Richard Wollheim

Apr 01, 12 Richard Wollheim








The following dialogue never took place in the form shown below. Richard Wollheim is the author of the article „Art“ in Jane Turner’s art dictionary
The dictionary of art/ Editor: Jane Turner; consulting editor: Hugh Brigstocke; editorial advisory board: Terukazu Akiyama, et al.; London: Macmillan, 1996.
. All his statements in the following dialogue were taken from the mentioned article either literally or were altered in such a fashion they might fit into the dialogue. However the meaning of Richard Wollheim’s statements was not altered at all. Andrea Djemsen is a fictitious person.

Me: Dear Mr Wollheim, what is art?

Richard Wollheim: I don’t know.

Me: But aren’t you the person who wrote the definition of art in Jane Turner’s art dictionary?

Wollheim: Yes, I am. But I’ve come to the conclusion that we don’t know what art is, yet.

Me: But we do know something, don’t we? What do we know till now?

Wollheim: We know that the scholars try to avoid defining art. As soon as the question is asked what art is, other questions arise promptly as well: “How do we know which answer is the correct one? And above all: How should we ask this question correctly?” These questions are discussed passionately, to such an extent that no one ever thinks to try and give an answer to the initial question “What is art?”.

Me: Are there at least any attempts?

Wollheim: There are many attempts. According to some, art is all but a universal feature of human society, inhibited only by the extreme exigencies of life.

Me: What does that mean?

Andrea Djemsen: I think that it means that a society, which is well off, produces art. In case that a society is deprived of everything and has to struggle to survive, it doesn’t have the time and the energy to produce art.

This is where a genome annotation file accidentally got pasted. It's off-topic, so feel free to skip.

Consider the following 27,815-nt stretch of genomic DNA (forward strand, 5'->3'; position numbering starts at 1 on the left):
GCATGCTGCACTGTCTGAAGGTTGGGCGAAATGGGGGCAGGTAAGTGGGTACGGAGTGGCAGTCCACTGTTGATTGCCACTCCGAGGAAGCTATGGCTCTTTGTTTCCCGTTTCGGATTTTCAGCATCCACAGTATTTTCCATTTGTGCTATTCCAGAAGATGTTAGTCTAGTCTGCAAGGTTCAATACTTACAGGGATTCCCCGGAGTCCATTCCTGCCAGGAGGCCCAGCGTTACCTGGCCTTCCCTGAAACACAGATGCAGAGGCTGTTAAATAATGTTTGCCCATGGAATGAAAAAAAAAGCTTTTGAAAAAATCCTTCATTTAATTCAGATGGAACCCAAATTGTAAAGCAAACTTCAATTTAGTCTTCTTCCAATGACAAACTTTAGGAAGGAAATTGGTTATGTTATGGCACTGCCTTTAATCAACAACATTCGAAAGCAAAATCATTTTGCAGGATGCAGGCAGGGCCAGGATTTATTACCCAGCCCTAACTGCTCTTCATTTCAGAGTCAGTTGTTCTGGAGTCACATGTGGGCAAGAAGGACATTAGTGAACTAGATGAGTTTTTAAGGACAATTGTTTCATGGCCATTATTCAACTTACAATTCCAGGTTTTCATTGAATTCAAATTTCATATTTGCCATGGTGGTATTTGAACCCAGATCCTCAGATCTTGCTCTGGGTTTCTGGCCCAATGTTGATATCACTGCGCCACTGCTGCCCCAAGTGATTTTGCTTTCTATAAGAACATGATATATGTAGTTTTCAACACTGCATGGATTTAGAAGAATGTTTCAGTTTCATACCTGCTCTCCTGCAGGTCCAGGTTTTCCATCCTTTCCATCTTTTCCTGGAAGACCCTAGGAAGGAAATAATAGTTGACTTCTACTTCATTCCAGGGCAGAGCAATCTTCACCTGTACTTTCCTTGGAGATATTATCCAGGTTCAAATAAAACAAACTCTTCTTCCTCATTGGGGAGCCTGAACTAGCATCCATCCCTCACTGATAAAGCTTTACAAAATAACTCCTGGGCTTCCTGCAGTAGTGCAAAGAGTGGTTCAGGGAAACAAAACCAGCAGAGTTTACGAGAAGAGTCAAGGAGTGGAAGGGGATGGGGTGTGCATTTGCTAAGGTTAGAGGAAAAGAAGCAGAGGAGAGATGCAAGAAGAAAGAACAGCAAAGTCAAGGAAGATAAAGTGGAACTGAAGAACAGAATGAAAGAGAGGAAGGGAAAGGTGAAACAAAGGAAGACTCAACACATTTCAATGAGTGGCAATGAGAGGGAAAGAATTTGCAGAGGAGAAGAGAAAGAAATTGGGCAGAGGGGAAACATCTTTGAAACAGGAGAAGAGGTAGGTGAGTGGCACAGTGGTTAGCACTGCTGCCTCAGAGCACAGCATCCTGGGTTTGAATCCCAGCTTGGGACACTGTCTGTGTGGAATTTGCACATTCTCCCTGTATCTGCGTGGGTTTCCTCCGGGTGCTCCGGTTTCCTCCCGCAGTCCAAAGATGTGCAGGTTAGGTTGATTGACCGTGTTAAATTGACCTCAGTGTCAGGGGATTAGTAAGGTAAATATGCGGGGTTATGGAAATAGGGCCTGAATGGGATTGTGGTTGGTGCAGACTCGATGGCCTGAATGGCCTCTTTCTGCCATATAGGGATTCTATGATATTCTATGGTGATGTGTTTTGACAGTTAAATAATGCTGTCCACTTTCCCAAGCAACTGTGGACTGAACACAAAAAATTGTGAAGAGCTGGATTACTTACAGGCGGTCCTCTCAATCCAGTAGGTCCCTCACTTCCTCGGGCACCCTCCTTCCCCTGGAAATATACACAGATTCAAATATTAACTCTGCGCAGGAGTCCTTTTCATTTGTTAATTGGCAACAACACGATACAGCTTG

Wollheim: According to others, art is a rare feature of society, confined perhaps to post-medieval Western culture.

Me: Why? Was there no art before the middle ages? And other cultures, non-western cultures, don’t they have any art?

Andrea: Certainly there was art before the middle ages, and other cultures do have art as well. The people who consider that we may find art only in the western world refer mainly to the word art and not to the object art. That means that they measure the creations of other cultures with the ones produced by their own culture under the name of art.

Me: Why?

Andrea: Because otherwise they wouldn’t know how to treat the foreign art… maybe? I mean to say that if you want to talk about something you have to use words you already know. Thus if you want to find out whether something is art, you have to use the art you already know as a prototype and see whether you recognize anything similar in the foreign art.

Me: Why?

Andrea seems a little irritated when she answers to me: Because your brain is not clever enough to cope with foreign things in another way.

I wonder if I should feel offended by this answer or not and while I brood over it I forget to dig deeper.

It seems that Wollheim waited impatiently for us to stop talking at last and he continues.

Wollheim: To historians of ideas of a positivistic bent it has seemed necessary that for a society to produce art there must be a word for art in that society.

Me: What? Why?

Andrea: That’s the same as before: If you make art, you have a word for it.

Me: That’s not imperatively necessary I think. Just imagine that I am sitting there making art without knowing it and someone passes by and asks me: “What are you doing?” and I answer: “I don’t know. Something.” The fact that I’m not using the word “art” doesn’t mean that I don’t make it.

Andrea: You’ve already used a word in your story. You said you were doing “something”. So in your language the word for art is something.